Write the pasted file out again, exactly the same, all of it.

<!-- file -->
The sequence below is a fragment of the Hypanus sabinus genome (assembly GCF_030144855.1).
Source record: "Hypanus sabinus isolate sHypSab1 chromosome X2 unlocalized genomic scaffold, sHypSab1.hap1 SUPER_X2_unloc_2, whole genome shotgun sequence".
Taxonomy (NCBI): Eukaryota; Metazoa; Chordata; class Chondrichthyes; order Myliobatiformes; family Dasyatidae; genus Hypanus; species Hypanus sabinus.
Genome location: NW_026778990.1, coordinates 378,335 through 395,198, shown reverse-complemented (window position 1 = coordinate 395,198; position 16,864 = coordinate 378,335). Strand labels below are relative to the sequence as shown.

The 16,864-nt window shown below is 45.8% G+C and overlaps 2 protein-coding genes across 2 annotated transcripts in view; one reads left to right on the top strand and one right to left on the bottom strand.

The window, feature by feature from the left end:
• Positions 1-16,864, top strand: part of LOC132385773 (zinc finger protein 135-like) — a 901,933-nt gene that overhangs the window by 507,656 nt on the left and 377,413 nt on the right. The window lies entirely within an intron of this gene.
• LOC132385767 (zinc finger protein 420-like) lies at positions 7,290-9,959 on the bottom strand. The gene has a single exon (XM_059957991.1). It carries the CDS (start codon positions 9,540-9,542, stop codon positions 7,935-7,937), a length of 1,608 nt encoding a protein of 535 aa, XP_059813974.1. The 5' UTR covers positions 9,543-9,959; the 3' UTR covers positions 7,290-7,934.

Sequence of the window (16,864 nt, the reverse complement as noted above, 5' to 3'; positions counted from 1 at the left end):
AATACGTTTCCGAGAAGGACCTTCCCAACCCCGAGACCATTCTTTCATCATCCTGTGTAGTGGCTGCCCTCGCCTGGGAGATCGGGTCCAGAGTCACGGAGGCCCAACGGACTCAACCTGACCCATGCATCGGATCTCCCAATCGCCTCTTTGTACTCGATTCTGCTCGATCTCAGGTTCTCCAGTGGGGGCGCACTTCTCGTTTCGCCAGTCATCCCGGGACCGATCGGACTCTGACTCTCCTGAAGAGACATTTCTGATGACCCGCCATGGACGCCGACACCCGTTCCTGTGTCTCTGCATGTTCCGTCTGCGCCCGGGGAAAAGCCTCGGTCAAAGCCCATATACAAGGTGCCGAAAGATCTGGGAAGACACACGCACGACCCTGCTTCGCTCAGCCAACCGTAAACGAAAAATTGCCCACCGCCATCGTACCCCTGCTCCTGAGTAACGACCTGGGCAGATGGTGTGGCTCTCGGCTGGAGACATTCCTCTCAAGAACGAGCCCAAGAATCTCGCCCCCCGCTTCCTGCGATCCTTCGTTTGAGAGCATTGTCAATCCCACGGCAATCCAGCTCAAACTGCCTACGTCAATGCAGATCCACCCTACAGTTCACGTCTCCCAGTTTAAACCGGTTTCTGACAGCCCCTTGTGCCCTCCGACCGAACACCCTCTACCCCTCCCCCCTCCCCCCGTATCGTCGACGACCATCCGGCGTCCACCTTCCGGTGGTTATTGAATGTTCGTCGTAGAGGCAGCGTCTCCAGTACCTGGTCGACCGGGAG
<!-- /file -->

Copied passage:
The sequence below is a fragment of the Hypanus sabinus genome (assembly GCF_030144855.1).
Source record: "Hypanus sabinus isolate sHypSab1 chromosome X2 unlocalized genomic scaffold, sHypSab1.hap1 SUPER_X2_unloc_2, whole genome shotgun sequence".
Taxonomy (NCBI): Eukaryota; Metazoa; Chordata; class Chondrichthyes; order Myliobatiformes; family Dasyatidae; genus Hypanus; species Hypanus sabinus.
Genome location: NW_026778990.1, coordinates 378,335 through 395,198, shown reverse-complemented (window position 1 = coordinate 395,198; position 16,864 = coordinate 378,335). Strand labels below are relative to the sequence as shown.

The 16,864-nt window shown below is 45.8% G+C and overlaps 2 protein-coding genes across 2 annotated transcripts in view; one reads left to right on the top strand and one right to left on the bottom strand.

The window, feature by feature from the left end:
• Positions 1-16,864, top strand: part of LOC132385773 (zinc finger protein 135-like) — a 901,933-nt gene that overhangs the window by 507,656 nt on the left and 377,413 nt on the right. The window lies entirely within an intron of this gene.
• LOC132385767 (zinc finger protein 420-like) lies at positions 7,290-9,959 on the bottom strand. The gene has a single exon (XM_059957991.1). It carries the CDS (start codon positions 9,540-9,542, stop codon positions 7,935-7,937), a length of 1,608 nt encoding a protein of 535 aa, XP_059813974.1. The 5' UTR covers positions 9,543-9,959; the 3' UTR covers positions 7,290-7,934.

Sequence of the window (16,864 nt, the reverse complement as noted above, 5' to 3'; positions counted from 1 at the left end):
AATACGTTTCCGAGAAGGACCTTCCCAACCCCGAGACCATTCTTTCATCATCCTGTGTAGTGGCTGCCCTCGCCTGGGAGATCGGGTCCAGAGTCACGGAGGCCCAACGGACTCAACCTGACCCATGCATCGGATCTCCCAATCGCCTCTTTGTACTCGATTCTGCTCGATCTCAGGTTCTCCAGTGGGGGCGCACTTCTCGTTTCGCCAGTCATCCCGGGACCGATCGGACTCTGACTCTCCTGAAGAGACATTTCTGATGACCCGCCATGGACGCCGACACCCGTTCCTGTGTCTCTGCATGTTCCGTCTGCGCCCGGGGAAAAGCCTCGGTCAAAGCCCATATACAAGGTGCCGAAAGATCTGGGAAGACACACGCACGACCCTGCTTCGCTCAGCCAACCGTAAACGAAAAATTGCCCACCGCCATCGTACCCCTGCTCCTGAGTAACGACCTGGGCAGATGGTGTGGCTCTCGGCTGGAGACATTCCTCTCAAGAACGAGCCCAAGAATCTCGCCCCCCGCTTCCTGCGATCCTTCGTTTGAGAGCATTGTCAATCCCACGGCAATCCAGCTCAAACTGCCTACGTCAATGCAGATCCACCCTACAGTTCACGTCTCCCAGTTTAAACCGGTTTCTGACAGCCCCTTGTGCCCTCCGACCGAACACCCTCTACCCCTCCCCCCTCCCCCCGTATCGTCGACGACCATCCGGCGTCCACCTTCCGGTGGTTATTGAATGTTCGTCGTAGAGGCAGCGTCTCCAGTACCTGGTCGACCGGGAG